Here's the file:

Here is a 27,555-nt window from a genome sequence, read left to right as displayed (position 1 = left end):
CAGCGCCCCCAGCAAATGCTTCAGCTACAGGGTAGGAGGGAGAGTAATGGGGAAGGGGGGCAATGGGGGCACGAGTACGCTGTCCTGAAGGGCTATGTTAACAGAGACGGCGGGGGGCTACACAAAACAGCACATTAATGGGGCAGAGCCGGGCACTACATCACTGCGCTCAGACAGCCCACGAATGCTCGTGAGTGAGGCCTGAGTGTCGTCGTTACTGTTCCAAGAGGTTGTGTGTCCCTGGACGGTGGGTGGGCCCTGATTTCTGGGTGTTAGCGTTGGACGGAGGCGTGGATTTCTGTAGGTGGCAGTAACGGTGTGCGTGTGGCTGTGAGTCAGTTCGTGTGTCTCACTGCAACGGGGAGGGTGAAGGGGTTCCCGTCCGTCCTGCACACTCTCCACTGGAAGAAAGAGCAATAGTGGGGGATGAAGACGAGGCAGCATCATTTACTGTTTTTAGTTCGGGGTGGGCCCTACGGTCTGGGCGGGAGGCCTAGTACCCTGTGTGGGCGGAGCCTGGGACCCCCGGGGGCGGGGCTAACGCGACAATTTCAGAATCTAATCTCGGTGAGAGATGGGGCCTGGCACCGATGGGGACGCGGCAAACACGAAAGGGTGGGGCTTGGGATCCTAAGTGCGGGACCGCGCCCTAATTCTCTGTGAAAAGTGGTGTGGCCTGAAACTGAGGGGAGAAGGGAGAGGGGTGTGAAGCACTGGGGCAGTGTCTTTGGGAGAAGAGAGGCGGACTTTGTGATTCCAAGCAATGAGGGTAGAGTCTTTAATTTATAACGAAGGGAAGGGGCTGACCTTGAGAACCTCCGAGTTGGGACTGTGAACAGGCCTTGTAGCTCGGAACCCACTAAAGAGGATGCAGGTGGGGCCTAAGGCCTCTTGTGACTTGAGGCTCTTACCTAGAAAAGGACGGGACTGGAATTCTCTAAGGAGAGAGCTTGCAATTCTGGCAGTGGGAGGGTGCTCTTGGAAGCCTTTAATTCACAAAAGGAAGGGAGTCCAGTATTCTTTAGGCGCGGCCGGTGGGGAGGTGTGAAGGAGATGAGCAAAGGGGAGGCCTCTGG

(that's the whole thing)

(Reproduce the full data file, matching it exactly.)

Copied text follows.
Here is a 27,555-nt window from a genome sequence, read left to right as displayed (position 1 = left end):
CAGCGCCCCCAGCAAATGCTTCAGCTACAGGGTAGGAGGGAGAGTAATGGGGAAGGGGGGCAATGGGGGCACGAGTACGCTGTCCTGAAGGGCTATGTTAACAGAGACGGCGGGGGGCTACACAAAACAGCACATTAATGGGGCAGAGCCGGGCACTACATCACTGCGCTCAGACAGCCCACGAATGCTCGTGAGTGAGGCCTGAGTGTCGTCGTTACTGTTCCAAGAGGTTGTGTGTCCCTGGACGGTGGGTGGGCCCTGATTTCTGGGTGTTAGCGTTGGACGGAGGCGTGGATTTCTGTAGGTGGCAGTAACGGTGTGCGTGTGGCTGTGAGTCAGTTCGTGTGTCTCACTGCAACGGGGAGGGTGAAGGGGTTCCCGTCCGTCCTGCACACTCTCCACTGGAAGAAAGAGCAATAGTGGGGGATGAAGACGAGGCAGCATCATTTACTGTTTTTAGTTCGGGGTGGGCCCTACGGTCTGGGCGGGAGGCCTAGTACCCTGTGTGGGCGGAGCCTGGGACCCCCGGGGGCGGGGCTAACGCGACAATTTCAGAATCTAATCTCGGTGAGAGATGGGGCCTGGCACCGATGGGGACGCGGCAAACACGAAAGGGTGGGGCTTGGGATCCTAAGTGCGGGACCGCGCCCTAATTCTCTGTGAAAAGTGGTGTGGCCTGAAACTGAGGGGAGAAGGGAGAGGGGTGTGAAGCACTGGGGCAGTGTCTTTGGGAGAAGAGAGGCGGACTTTGTGATTCCAAGCAATGAGGGTAGAGTCTTTAATTTATAACGAAGGGAAGGGGCTGACCTTGAGAACCTCCGAGTTGGGACTGTGAACAGGCCTTGTAGCTCGGAACCCACTAAAGAGGATGCAGGTGGGGCCTAAGGCCTCTTGTGACTTGAGGCTCTTACCTAGAAAAGGACGGGACTGGAATTCTCTAAGGAGAGAGCTTGCAATTCTGGCAGTGGGAGGGTGCTCTTGGAAGCCTTTAATTCACAAAAGGAAGGGAGTCCAGTATTCTTTAGGCGCGGCCGGTGGGGAGGTGTGAAGGAGATGAGCAAAGGGGAGGCCTCTGG